Because the sun is obviously the star closest to the Earth, it is often excluded from lists of stars near our planet, with lists beginning with Proxima Centauri or the second closest star to the Earth. Following this tradition and excluding the sun, three stars closest to the Earth technically consist of two stars, the last two belonging in a binary star system and therefore considered as one. More than four light years away, the closest neighbors to the Earth include Proxima Centauri and Alpha Centauri A and B, all members of the constellation Centaurus.
Besides the sun, the closest star to the Earth is Proxima Centauri, discovered in 1915 by the director of the Union Observatory in South Africa. The director, Robert Innes, proposed the star be named with the Latin root “proxima,” which means “next to,” due to it’s closeness with Alpha Centauri. In diameter, the Proxima Centauri is about 1/7 that of the sun and about 1.5 times the diameter of Jupiter. As the name may suggest, it is also a part of the constellation Centaurus, or an ancient celestial depiction of a centaur. Proxima Centauri is not exceptionally bright and despite being the star closest to the Earth cannot be seen by the naked eye. However, the star sometimes experiences dramatic and beautiful solar flares observable by telescope, 4.2 light years away.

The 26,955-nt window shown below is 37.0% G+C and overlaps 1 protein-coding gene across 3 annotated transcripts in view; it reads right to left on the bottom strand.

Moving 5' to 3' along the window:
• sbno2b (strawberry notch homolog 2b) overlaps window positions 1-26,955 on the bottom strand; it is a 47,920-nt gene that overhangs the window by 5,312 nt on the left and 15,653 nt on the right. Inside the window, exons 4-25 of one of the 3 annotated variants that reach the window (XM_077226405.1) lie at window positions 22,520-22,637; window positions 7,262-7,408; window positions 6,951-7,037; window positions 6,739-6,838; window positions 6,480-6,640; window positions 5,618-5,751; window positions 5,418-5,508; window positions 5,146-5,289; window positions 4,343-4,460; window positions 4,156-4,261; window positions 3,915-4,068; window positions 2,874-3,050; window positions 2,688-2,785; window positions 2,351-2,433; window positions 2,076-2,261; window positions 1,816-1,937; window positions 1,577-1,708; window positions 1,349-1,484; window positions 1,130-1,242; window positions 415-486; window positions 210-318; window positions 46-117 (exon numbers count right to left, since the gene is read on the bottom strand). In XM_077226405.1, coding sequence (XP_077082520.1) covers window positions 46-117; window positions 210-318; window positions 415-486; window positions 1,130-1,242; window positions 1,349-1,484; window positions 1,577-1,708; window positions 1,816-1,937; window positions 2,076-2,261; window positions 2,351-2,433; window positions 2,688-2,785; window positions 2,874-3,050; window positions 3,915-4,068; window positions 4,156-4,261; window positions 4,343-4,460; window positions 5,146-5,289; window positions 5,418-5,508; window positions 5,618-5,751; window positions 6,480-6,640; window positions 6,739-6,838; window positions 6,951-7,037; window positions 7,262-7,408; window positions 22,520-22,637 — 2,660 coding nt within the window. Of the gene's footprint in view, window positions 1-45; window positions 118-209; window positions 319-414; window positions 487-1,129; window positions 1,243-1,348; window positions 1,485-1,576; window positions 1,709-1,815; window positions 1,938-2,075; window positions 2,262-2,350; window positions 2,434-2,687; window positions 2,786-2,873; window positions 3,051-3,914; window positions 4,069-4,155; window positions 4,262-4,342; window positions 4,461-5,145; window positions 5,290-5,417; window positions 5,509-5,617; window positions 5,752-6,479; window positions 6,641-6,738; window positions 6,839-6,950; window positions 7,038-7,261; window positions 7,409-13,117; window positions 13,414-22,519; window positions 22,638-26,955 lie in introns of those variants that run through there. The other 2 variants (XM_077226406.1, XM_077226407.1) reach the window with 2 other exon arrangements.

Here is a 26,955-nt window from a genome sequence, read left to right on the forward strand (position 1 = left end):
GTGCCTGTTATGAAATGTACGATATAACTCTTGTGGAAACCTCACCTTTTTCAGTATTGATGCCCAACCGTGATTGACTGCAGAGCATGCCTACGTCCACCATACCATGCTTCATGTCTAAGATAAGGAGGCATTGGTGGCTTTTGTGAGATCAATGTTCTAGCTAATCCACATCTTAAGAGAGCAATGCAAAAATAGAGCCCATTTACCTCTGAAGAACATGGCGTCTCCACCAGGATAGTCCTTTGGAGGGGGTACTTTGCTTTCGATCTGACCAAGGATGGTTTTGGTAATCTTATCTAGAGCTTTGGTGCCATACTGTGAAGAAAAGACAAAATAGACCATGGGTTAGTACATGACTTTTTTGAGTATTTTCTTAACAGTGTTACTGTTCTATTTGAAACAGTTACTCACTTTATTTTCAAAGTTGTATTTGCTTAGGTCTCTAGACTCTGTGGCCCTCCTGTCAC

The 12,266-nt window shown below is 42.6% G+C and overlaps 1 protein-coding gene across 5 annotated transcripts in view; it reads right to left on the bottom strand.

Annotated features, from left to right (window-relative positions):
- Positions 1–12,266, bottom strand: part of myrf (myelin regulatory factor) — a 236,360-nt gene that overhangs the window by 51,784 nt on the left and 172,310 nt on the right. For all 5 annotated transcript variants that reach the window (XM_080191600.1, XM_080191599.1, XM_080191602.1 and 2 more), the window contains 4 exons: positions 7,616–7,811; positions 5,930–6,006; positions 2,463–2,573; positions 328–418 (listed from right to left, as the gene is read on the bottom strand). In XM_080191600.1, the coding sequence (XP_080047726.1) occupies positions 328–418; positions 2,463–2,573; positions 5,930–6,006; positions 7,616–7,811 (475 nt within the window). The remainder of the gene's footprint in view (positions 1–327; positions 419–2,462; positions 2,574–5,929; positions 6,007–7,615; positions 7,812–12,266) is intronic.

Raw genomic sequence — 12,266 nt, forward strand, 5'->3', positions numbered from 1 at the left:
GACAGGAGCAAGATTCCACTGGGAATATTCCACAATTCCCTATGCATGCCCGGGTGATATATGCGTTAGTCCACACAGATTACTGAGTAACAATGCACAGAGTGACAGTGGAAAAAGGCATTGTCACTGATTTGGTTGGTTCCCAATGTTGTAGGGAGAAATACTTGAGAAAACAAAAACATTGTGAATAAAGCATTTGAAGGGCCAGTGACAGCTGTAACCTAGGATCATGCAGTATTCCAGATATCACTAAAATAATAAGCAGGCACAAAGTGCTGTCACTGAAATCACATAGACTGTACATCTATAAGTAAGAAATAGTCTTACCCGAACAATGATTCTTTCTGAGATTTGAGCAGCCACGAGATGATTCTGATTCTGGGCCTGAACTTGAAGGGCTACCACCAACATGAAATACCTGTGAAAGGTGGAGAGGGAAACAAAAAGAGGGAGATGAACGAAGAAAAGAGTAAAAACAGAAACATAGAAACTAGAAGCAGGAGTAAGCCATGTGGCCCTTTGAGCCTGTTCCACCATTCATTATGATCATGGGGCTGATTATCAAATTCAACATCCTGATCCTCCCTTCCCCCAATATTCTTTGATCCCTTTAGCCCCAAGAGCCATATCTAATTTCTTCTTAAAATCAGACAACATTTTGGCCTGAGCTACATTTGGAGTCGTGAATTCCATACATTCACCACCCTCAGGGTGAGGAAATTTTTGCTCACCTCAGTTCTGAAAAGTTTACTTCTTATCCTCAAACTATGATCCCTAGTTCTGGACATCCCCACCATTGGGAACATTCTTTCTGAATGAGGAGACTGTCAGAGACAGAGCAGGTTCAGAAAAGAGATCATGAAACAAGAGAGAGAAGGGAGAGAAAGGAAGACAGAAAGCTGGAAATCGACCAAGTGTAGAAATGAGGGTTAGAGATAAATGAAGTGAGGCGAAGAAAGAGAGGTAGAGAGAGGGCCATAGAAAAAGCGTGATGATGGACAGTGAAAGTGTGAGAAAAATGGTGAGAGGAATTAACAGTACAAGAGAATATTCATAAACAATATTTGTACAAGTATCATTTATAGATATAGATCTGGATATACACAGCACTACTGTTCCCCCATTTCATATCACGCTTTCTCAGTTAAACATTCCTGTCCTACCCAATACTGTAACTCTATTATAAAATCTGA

Alpha Centauri A
Alpha Centauri A is the largest star in the binary star system known as Alpha Centauri and what is considered the second star closest to the Earth. Although the star closest to Earth cannot be seen by the naked eye as it is a small red dwarf, Alpha Centauri A is a yellow star and therefore visible without any equipment. Because it is in a binary star system, Alpha Centauri A is one of two stars orbiting around a common center of mass, together appearing as a single celestial object from Earth. Compared to the sun, the star is about 10 percent more massive and about 23 percent larger in radius, as well as being more luminous than the sun and being the fourth largest star in the sky after the sun.
Alpha Cantauri B
The Alpha Centauri binary star system also includes Alpha Centauri B. Though slightly smaller than Alpha Centauri A, it still has 90 percent of the sun’s mass and only a 14 percent smaller radius. As such, it is less luminous than its sister star. But it sometimes emits higher energy X-rays than its counterpart. Although the two second closest stars to the Earth oscillate between being as far away from one another as the sun and Saturn and the sun and Pluto, Alpha Centauri A and B appear to the naked eye as a single object, showing the triviality of such a vast distance in space. Together, the Alpha Centauri are 4.3 light years away from Earth.
Faure, Gunter, and Teresa M. Mensing. Introduction to Planetary Science: The Geological Perspective . Dordrecht: Springer, 2007. Print.